'Day of the Dead' ofrendas at CTU celebrate local theological cultures of Chicago Neighborhoods

Graduate ministry students, shown here, at CTU created an ofrenda after field research in Bronzeville. The images included photos of Fr. Augustus Tolton, Native American icons, and local artifacts, and revealed the 'local theology' of the neighborhood.
The ofrenda based on field research in the Pilsen neighborhood featured images of murals, Our Lady of Guadalupe, Mexican artist Frida Kahlo, and local artists like Hector Duarte.

Graduate ministry students at Catholic Theological Union (CTU) on Oct. 24 created ofrendas -- altars -- commemorating the Day of the Dead on Nov. 1 and Nov. 2 with a unique pastoral approach.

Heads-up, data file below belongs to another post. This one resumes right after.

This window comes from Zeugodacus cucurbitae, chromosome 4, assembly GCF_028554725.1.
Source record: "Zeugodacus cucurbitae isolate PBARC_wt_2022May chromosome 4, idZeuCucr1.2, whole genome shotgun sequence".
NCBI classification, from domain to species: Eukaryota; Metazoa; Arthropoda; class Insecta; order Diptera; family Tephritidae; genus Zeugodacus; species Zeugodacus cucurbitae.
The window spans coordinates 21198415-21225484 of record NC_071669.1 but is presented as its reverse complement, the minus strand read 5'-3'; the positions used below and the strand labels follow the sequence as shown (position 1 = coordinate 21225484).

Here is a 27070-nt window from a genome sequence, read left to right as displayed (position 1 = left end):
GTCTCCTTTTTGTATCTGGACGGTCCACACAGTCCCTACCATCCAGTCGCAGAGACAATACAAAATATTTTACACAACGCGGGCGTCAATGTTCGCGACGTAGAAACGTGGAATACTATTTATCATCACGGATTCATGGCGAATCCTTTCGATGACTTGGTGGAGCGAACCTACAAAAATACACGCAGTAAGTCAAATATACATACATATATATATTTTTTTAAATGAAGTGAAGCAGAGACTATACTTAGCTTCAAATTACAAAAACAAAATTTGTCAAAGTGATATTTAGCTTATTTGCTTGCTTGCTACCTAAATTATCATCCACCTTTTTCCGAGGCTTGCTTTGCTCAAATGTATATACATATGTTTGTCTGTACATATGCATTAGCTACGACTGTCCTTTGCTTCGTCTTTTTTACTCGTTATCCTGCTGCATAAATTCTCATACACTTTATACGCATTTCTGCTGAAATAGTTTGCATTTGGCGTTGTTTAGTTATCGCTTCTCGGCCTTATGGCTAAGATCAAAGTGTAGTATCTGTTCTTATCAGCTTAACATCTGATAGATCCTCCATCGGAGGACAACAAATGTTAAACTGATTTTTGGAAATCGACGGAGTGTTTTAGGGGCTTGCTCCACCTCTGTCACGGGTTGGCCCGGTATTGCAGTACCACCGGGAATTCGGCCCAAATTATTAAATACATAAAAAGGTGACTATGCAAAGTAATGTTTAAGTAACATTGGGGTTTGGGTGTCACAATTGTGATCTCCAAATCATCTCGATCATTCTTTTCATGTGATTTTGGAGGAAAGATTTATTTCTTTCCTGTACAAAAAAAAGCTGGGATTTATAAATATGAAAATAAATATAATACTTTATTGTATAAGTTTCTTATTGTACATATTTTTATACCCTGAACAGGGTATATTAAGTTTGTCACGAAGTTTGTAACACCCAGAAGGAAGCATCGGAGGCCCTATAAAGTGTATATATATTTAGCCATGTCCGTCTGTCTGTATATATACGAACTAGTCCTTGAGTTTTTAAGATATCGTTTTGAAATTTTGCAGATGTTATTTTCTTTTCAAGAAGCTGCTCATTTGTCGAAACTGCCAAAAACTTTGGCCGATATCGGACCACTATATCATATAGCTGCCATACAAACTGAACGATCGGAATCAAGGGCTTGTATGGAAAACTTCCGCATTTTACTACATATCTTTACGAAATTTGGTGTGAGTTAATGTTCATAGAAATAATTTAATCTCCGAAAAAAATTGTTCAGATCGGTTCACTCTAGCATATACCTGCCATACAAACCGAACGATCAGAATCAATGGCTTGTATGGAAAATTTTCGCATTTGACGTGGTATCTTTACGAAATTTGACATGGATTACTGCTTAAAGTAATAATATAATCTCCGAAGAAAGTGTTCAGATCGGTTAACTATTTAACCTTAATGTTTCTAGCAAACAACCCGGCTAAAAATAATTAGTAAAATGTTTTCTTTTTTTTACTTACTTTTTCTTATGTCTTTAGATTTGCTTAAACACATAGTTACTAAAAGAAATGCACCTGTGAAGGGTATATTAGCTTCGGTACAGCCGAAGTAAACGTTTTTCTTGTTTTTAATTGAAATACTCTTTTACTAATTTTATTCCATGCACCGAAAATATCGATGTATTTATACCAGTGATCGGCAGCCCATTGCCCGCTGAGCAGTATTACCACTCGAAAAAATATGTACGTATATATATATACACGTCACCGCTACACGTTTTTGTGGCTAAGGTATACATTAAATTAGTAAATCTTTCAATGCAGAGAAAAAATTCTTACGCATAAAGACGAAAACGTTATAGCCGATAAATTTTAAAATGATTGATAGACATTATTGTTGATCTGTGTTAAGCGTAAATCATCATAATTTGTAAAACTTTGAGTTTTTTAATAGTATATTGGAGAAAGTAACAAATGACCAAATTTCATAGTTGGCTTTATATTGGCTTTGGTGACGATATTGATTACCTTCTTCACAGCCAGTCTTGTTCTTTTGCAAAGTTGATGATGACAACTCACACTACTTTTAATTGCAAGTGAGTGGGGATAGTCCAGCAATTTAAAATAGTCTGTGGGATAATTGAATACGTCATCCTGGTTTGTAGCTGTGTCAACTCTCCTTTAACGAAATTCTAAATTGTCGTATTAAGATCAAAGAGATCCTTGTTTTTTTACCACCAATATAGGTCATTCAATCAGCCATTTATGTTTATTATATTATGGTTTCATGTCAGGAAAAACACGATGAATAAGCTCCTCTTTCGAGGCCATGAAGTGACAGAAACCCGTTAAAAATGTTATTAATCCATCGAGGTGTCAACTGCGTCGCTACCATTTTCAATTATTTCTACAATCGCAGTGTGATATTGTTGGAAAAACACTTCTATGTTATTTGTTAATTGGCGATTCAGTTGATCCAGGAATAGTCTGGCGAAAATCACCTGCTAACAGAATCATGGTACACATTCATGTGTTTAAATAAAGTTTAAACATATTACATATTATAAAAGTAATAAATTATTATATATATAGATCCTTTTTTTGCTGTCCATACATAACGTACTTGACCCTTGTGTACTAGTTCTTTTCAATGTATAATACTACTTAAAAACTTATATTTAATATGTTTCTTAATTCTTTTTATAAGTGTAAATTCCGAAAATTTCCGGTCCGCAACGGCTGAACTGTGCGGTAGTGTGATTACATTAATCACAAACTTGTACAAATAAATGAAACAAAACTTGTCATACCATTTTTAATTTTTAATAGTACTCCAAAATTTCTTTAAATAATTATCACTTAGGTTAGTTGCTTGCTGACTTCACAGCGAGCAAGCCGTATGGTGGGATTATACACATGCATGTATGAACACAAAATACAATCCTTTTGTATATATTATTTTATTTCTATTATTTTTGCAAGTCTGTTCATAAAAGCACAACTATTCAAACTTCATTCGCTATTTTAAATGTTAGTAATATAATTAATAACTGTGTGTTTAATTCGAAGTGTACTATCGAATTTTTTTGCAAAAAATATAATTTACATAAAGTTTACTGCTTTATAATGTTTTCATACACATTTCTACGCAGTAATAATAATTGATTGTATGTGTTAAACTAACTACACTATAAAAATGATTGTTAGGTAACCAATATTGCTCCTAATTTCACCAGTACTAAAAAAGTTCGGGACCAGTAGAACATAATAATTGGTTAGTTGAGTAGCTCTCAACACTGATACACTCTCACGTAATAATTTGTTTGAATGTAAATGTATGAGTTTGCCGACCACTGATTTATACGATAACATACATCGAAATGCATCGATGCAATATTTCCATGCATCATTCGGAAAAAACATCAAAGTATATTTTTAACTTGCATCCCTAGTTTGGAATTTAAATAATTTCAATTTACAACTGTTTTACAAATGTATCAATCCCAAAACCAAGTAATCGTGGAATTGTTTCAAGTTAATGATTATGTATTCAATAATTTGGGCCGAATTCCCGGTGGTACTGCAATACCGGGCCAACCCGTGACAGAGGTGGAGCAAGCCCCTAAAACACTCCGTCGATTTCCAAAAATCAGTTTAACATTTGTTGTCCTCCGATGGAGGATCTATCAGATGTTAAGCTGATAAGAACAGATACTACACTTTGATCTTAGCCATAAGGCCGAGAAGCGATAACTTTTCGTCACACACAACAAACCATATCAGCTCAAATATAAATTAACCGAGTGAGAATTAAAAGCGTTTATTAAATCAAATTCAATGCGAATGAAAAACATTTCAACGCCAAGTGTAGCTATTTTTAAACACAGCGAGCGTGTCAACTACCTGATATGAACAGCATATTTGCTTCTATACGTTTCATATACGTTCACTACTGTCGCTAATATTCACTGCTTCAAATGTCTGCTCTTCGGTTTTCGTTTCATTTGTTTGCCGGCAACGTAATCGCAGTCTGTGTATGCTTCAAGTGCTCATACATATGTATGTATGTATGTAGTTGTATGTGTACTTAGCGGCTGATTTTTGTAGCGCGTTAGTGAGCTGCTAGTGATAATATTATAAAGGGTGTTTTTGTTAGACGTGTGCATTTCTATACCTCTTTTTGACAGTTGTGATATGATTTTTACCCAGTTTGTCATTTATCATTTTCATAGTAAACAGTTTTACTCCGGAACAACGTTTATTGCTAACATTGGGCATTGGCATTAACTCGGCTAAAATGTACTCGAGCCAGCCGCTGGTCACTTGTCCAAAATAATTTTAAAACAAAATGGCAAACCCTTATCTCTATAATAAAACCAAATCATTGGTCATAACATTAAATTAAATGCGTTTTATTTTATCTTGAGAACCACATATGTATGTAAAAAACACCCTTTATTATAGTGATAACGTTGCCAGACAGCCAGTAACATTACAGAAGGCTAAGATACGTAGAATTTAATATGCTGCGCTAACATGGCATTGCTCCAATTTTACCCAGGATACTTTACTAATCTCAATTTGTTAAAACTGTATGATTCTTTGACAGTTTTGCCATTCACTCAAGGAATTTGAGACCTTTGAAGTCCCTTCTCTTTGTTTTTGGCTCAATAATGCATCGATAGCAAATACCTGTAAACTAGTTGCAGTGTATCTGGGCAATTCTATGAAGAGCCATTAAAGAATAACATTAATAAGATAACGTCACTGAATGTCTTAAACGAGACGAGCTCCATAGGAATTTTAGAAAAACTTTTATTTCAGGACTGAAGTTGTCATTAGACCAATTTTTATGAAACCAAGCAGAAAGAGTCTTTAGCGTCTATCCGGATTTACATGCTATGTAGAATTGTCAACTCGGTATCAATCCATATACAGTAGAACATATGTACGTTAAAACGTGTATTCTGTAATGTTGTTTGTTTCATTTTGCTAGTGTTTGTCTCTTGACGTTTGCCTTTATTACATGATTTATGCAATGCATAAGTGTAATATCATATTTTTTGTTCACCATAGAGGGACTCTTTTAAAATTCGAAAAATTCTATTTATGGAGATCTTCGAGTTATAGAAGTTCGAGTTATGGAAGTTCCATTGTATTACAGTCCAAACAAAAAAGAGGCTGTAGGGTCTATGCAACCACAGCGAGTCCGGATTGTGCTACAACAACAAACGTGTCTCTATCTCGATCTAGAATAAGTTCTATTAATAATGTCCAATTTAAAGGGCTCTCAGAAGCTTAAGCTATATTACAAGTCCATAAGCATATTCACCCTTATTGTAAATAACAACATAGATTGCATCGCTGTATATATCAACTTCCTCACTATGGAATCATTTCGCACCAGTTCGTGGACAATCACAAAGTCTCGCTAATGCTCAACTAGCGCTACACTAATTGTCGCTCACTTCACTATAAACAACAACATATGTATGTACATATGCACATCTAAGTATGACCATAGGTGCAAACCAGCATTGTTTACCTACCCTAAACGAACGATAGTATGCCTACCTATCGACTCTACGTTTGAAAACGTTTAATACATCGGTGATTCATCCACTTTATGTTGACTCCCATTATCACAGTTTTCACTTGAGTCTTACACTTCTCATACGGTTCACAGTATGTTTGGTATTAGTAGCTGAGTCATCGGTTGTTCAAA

The altars depicted not only Mexican culture, for Dia De Los Muertos, but were based on field research by the students, locus theologicus, as directed by Rev. Dr. Eddie DeLeon, their CTU professor.

The four altars represented the local, pastoral situation on the ground in the Chicago neighborhoods of Pilsen, a largely Mexican-American neighborhood; Humbolt Park, a predominately Puerto Rican neighborhood; Bronzeville, a historically black neighborhood; and Chinatown, where immigrant Chinese Catholics and descendants of Italian immigrants worship together.

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